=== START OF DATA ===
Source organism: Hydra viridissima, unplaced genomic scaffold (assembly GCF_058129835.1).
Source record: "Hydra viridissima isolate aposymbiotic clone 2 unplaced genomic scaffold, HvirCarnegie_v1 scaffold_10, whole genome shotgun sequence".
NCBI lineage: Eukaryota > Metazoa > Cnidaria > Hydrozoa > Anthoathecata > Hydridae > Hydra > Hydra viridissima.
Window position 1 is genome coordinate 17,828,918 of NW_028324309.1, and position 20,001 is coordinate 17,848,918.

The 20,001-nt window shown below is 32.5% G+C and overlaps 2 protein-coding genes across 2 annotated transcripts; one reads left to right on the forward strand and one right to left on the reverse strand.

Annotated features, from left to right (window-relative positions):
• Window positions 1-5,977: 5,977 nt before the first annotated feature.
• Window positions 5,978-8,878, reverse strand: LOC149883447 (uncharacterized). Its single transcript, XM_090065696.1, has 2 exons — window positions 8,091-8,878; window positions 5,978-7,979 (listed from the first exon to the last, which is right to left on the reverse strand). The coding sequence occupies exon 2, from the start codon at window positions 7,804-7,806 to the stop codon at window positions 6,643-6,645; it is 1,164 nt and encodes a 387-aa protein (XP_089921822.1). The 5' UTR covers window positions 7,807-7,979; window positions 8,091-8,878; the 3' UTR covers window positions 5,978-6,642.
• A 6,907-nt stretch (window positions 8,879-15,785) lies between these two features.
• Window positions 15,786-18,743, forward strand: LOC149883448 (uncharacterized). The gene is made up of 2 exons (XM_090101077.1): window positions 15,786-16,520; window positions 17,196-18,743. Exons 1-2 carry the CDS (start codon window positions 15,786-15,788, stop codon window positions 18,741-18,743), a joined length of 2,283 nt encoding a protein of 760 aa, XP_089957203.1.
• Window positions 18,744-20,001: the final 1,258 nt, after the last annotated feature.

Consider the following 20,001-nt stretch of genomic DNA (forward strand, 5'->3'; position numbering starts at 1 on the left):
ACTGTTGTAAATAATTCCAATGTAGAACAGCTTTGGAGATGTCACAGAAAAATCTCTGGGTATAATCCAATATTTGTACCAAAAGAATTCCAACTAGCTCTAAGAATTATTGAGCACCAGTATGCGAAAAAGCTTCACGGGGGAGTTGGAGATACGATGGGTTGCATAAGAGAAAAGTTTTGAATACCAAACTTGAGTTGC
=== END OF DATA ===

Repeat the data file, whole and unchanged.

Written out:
Source organism: Hydra viridissima, unplaced genomic scaffold (assembly GCF_058129835.1).
Source record: "Hydra viridissima isolate aposymbiotic clone 2 unplaced genomic scaffold, HvirCarnegie_v1 scaffold_10, whole genome shotgun sequence".
NCBI lineage: Eukaryota > Metazoa > Cnidaria > Hydrozoa > Anthoathecata > Hydridae > Hydra > Hydra viridissima.
Window position 1 is genome coordinate 17,828,918 of NW_028324309.1, and position 20,001 is coordinate 17,848,918.

The 20,001-nt window shown below is 32.5% G+C and overlaps 2 protein-coding genes across 2 annotated transcripts; one reads left to right on the forward strand and one right to left on the reverse strand.

Annotated features, from left to right (window-relative positions):
• Window positions 1-5,977: 5,977 nt before the first annotated feature.
• Window positions 5,978-8,878, reverse strand: LOC149883447 (uncharacterized). Its single transcript, XM_090065696.1, has 2 exons — window positions 8,091-8,878; window positions 5,978-7,979 (listed from the first exon to the last, which is right to left on the reverse strand). The coding sequence occupies exon 2, from the start codon at window positions 7,804-7,806 to the stop codon at window positions 6,643-6,645; it is 1,164 nt and encodes a 387-aa protein (XP_089921822.1). The 5' UTR covers window positions 7,807-7,979; window positions 8,091-8,878; the 3' UTR covers window positions 5,978-6,642.
• A 6,907-nt stretch (window positions 8,879-15,785) lies between these two features.
• Window positions 15,786-18,743, forward strand: LOC149883448 (uncharacterized). The gene is made up of 2 exons (XM_090101077.1): window positions 15,786-16,520; window positions 17,196-18,743. Exons 1-2 carry the CDS (start codon window positions 15,786-15,788, stop codon window positions 18,741-18,743), a joined length of 2,283 nt encoding a protein of 760 aa, XP_089957203.1.
• Window positions 18,744-20,001: the final 1,258 nt, after the last annotated feature.

Consider the following 20,001-nt stretch of genomic DNA (forward strand, 5'->3'; position numbering starts at 1 on the left):
ACTGTTGTAAATAATTCCAATGTAGAACAGCTTTGGAGATGTCACAGAAAAATCTCTGGGTATAATCCAATATTTGTACCAAAAGAATTCCAACTAGCTCTAAGAATTATTGAGCACCAGTATGCGAAAAAGCTTCACGGGGGAGTTGGAGATACGATGGGTTGCATAAGAGAAAAGTTTTGAATACCAAACTTGAGTTGC